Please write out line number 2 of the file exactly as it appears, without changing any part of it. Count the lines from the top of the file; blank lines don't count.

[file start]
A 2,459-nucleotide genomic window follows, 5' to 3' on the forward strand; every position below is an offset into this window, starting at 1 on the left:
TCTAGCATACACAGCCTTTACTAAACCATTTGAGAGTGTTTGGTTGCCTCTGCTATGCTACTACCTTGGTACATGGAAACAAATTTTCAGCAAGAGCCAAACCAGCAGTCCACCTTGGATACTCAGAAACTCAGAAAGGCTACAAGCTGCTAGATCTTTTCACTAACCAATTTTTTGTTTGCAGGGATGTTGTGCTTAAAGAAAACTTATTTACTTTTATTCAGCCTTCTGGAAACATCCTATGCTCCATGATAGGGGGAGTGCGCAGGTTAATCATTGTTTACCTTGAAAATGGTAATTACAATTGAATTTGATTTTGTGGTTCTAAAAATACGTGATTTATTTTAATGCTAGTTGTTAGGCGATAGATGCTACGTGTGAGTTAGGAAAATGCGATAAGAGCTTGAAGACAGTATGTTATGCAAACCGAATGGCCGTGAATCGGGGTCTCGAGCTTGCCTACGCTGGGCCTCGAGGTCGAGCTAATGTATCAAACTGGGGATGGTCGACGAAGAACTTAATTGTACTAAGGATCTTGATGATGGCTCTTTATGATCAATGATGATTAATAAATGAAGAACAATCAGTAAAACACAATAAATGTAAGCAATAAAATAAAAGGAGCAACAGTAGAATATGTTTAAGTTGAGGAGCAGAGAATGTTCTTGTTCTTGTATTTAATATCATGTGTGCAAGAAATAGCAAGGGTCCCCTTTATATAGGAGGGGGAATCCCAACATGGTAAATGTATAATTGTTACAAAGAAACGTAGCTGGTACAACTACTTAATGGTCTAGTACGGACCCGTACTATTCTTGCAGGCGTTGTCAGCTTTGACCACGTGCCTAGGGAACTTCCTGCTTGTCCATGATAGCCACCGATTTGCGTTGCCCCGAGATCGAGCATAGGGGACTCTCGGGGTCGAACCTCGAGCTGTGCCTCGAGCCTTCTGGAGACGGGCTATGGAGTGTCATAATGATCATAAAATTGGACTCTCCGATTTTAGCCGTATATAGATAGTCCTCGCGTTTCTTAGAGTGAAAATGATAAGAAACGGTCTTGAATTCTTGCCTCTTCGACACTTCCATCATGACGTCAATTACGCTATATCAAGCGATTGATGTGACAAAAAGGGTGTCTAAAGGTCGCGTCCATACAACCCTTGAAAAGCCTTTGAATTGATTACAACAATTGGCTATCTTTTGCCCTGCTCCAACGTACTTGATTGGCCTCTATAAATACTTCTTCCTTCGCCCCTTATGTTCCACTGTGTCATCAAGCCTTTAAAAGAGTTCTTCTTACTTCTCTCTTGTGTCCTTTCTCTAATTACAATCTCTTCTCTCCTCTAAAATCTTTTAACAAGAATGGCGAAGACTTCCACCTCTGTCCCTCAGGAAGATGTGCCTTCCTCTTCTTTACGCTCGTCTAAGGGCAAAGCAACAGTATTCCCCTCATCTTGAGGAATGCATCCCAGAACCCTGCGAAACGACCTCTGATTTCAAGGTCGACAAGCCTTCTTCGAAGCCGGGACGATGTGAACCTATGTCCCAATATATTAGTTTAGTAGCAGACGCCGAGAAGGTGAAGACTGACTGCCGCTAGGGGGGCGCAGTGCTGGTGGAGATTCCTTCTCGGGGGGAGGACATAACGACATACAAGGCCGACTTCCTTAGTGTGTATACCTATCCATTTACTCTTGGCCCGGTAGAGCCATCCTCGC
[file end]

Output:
TCTAGCATACACAGCCTTTACTAAACCATTTGAGAGTGTTTGGTTGCCTCTGCTATGCTACTACCTTGGTACATGGAAACAAATTTTCAGCAAGAGCCAAACCAGCAGTCCACCTTGGATACTCAGAAACTCAGAAAGGCTACAAGCTGCTAGATCTTTTCACTAACCAATTTTTTGTTTGCAGGGATGTTGTGCTTAAAGAAAACTTATTTACTTTTATTCAGCCTTCTGGAAACATCCTATGCTCCATGATAGGGGGAGTGCGCAGGTTAATCATTGTTTACCTTGAAAATGGTAATTACAATTGAATTTGATTTTGTGGTTCTAAAAATACGTGATTTATTTTAATGCTAGTTGTTAGGCGATAGATGCTACGTGTGAGTTAGGAAAATGCGATAAGAGCTTGAAGACAGTATGTTATGCAAACCGAATGGCCGTGAATCGGGGTCTCGAGCTTGCCTACGCTGGGCCTCGAGGTCGAGCTAATGTATCAAACTGGGGATGGTCGACGAAGAACTTAATTGTACTAAGGATCTTGATGATGGCTCTTTATGATCAATGATGATTAATAAATGAAGAACAATCAGTAAAACACAATAAATGTAAGCAATAAAATAAAAGGAGCAACAGTAGAATATGTTTAAGTTGAGGAGCAGAGAATGTTCTTGTTCTTGTATTTAATATCATGTGTGCAAGAAATAGCAAGGGTCCCCTTTATATAGGAGGGGGAATCCCAACATGGTAAATGTATAATTGTTACAAAGAAACGTAGCTGGTACAACTACTTAATGGTCTAGTACGGACCCGTACTATTCTTGCAGGCGTTGTCAGCTTTGACCACGTGCCTAGGGAACTTCCTGCTTGTCCATGATAGCCACCGATTTGCGTTGCCCCGAGATCGAGCATAGGGGACTCTCGGGGTCGAACCTCGAGCTGTGCCTCGAGCCTTCTGGAGACGGGCTATGGAGTGTCATAATGATCATAAAATTGGACTCTCCGATTTTAGCCGTATATAGATAGTCCTCGCGTTTCTTAGAGTGAAAATGATAAGAAACGGTCTTGAATTCTTGCCTCTTCGACACTTCCATCATGACGTCAATTACGCTATATCAAGCGATTGATGTGACAAAAAGGGTGTCTAAAGGTCGCGTCCATACAACCCTTGAAAAGCCTTTGAATTGATTACAACAATTGGCTATCTTTTGCCCTGCTCCAACGTACTTGATTGGCCTCTATAAATACTTCTTCCTTCGCCCCTTATGTTCCACTGTGTCATCAAGCCTTTAAAAGAGTTCTTCTTACTTCTCTCTTGTGTCCTTTCTCTAATTACAATCTCTTCTCTCCTCTAAAATCTTTTAACAAGAATGGCGAAGACTTCCACCTCTGTCCCTCAGGAAGATGTGCCTTCCTCTTCTTTACGCTCGTCTAAGGGCAAAGCAACAGTATTCCCCTCATCTTGAGGAATGCATCCCAGAACCCTGCGAAACGACCTCTGATTTCAAGGTCGACAAGCCTTCTTCGAAGCCGGGACGATGTGAACCTATGTCCCAATATATTAGTTTAGTAGCAGACGCCGAGAAGGTGAAGACTGACTGCCGCTAGGGGGGCGCAGTGCTGGTGGAGATTCCTTCTCGGGGGGAGGACATAACGACATACAAGGCCGACTTCCTTAGTGTGTATACCTATCCATTTACTCTTGGCCCGGTAGAGCCATCCTCGC